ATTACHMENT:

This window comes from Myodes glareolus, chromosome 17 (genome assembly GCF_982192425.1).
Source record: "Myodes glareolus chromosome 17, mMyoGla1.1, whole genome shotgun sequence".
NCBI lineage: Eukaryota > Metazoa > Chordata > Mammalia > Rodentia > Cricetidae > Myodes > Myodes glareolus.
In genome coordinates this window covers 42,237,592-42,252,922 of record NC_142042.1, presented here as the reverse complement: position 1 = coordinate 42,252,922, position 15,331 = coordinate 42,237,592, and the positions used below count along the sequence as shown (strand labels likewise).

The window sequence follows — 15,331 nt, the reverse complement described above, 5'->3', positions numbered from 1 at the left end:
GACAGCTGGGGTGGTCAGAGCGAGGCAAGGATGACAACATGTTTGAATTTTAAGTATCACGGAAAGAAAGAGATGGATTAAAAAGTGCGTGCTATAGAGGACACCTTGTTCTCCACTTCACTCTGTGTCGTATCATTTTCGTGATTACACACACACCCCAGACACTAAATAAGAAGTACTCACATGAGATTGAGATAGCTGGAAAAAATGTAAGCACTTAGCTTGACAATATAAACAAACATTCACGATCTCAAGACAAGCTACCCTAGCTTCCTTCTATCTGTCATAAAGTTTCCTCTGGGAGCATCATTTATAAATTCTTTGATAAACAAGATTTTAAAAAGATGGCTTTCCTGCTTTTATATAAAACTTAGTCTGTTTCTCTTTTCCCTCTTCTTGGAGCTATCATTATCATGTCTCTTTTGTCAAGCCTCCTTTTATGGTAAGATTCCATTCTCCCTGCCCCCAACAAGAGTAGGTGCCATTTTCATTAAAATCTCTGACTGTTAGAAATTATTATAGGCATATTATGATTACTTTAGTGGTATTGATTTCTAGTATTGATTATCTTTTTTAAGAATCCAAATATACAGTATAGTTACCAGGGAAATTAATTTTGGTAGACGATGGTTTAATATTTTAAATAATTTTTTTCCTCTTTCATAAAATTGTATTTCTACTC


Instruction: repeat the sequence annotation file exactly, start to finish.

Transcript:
This window comes from Myodes glareolus, chromosome 17 (genome assembly GCF_982192425.1).
Source record: "Myodes glareolus chromosome 17, mMyoGla1.1, whole genome shotgun sequence".
NCBI lineage: Eukaryota > Metazoa > Chordata > Mammalia > Rodentia > Cricetidae > Myodes > Myodes glareolus.
In genome coordinates this window covers 42,237,592-42,252,922 of record NC_142042.1, presented here as the reverse complement: position 1 = coordinate 42,252,922, position 15,331 = coordinate 42,237,592, and the positions used below count along the sequence as shown (strand labels likewise).

The window sequence follows — 15,331 nt, the reverse complement described above, 5'->3', positions numbered from 1 at the left end:
GACAGCTGGGGTGGTCAGAGCGAGGCAAGGATGACAACATGTTTGAATTTTAAGTATCACGGAAAGAAAGAGATGGATTAAAAAGTGCGTGCTATAGAGGACACCTTGTTCTCCACTTCACTCTGTGTCGTATCATTTTCGTGATTACACACACACCCCAGACACTAAATAAGAAGTACTCACATGAGATTGAGATAGCTGGAAAAAATGTAAGCACTTAGCTTGACAATATAAACAAACATTCACGATCTCAAGACAAGCTACCCTAGCTTCCTTCTATCTGTCATAAAGTTTCCTCTGGGAGCATCATTTATAAATTCTTTGATAAACAAGATTTTAAAAAGATGGCTTTCCTGCTTTTATATAAAACTTAGTCTGTTTCTCTTTTCCCTCTTCTTGGAGCTATCATTATCATGTCTCTTTTGTCAAGCCTCCTTTTATGGTAAGATTCCATTCTCCCTGCCCCCAACAAGAGTAGGTGCCATTTTCATTAAAATCTCTGACTGTTAGAAATTATTATAGGCATATTATGATTACTTTAGTGGTATTGATTTCTAGTATTGATTATCTTTTTTAAGAATCCAAATATACAGTATAGTTACCAGGGAAATTAATTTTGGTAGACGATGGTTTAATATTTTAAATAATTTTTTTCCTCTTTCATAAAATTGTATTTCTACTC